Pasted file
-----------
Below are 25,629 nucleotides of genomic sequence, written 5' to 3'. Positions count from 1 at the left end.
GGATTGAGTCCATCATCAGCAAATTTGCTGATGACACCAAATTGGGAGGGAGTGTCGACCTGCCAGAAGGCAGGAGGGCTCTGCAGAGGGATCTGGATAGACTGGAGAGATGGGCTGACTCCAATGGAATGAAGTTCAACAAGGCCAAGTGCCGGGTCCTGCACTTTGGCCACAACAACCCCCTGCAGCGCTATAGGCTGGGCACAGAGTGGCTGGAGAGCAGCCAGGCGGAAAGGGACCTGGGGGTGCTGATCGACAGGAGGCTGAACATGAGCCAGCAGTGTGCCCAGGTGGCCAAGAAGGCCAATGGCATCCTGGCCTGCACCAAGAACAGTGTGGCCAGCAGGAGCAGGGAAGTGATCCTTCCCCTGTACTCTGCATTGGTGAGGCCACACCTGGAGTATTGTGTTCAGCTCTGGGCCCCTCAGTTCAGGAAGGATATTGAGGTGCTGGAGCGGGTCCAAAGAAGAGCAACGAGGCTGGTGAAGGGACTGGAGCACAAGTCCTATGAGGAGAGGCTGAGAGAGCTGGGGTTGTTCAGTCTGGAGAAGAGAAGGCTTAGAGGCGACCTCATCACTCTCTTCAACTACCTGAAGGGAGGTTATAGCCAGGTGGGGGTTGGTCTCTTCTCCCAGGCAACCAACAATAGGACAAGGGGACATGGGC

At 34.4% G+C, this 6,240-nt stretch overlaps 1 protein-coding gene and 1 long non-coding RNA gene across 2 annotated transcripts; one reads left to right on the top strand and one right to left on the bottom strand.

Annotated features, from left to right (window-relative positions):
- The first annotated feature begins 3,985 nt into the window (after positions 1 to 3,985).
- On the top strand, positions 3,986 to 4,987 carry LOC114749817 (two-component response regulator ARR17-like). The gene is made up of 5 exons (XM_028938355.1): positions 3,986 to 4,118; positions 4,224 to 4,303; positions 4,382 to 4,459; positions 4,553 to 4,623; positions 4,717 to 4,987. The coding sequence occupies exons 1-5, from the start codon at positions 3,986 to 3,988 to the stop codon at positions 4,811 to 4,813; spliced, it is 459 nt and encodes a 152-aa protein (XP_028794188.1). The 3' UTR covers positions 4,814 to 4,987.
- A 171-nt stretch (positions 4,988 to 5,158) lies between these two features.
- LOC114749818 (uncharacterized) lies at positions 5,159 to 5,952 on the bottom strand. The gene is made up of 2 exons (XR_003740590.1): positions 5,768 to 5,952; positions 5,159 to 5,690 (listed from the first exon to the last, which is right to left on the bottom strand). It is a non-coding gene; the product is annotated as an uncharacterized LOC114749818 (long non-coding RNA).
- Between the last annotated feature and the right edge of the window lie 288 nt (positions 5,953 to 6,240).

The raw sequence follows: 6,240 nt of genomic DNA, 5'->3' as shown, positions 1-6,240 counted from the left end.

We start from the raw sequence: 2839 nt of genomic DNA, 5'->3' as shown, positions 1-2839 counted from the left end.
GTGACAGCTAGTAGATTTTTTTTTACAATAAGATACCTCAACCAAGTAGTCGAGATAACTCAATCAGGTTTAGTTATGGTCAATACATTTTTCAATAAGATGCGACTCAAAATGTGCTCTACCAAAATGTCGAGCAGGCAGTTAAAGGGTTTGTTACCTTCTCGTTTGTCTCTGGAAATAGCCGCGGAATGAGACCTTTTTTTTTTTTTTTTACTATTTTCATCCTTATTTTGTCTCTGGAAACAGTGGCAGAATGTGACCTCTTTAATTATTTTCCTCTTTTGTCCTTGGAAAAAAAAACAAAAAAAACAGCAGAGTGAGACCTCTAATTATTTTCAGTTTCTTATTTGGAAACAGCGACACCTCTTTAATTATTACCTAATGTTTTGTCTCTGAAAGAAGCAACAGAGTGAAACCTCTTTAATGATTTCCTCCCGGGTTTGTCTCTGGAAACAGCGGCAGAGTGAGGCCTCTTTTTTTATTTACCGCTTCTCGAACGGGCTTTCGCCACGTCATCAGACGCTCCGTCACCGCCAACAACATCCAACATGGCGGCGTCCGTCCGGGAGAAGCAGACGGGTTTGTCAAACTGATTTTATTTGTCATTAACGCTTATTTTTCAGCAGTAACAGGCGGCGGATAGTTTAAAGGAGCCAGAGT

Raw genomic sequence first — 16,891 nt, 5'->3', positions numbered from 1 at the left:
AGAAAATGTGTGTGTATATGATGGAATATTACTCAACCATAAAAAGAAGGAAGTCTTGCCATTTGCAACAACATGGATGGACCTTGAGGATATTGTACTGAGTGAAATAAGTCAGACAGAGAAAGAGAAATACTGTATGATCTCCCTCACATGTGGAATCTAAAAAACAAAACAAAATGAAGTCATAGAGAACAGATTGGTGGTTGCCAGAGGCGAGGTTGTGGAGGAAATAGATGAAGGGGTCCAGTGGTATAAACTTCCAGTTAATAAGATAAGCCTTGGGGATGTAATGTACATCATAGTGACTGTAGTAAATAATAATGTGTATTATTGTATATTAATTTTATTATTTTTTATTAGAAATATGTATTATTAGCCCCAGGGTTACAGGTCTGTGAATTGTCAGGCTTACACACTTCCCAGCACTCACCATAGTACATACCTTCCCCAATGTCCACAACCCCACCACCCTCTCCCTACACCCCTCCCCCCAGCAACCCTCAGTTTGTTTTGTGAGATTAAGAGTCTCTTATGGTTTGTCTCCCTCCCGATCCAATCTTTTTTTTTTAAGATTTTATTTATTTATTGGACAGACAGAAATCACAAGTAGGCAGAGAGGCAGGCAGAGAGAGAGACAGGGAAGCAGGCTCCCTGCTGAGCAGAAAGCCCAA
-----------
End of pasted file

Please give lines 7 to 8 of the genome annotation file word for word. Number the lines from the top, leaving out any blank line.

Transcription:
- A 171-nt stretch (positions 4,988 to 5,158) lies between these two features.
- LOC114749818 (uncharacterized) lies at positions 5,159 to 5,952 on the bottom strand. The gene is made up of 2 exons (XR_003740590.1): positions 5,768 to 5,952; positions 5,159 to 5,690 (listed from the first exon to the last, which is right to left on the bottom strand). It is a non-coding gene; the product is annotated as an uncharacterized LOC114749818 (long non-coding RNA).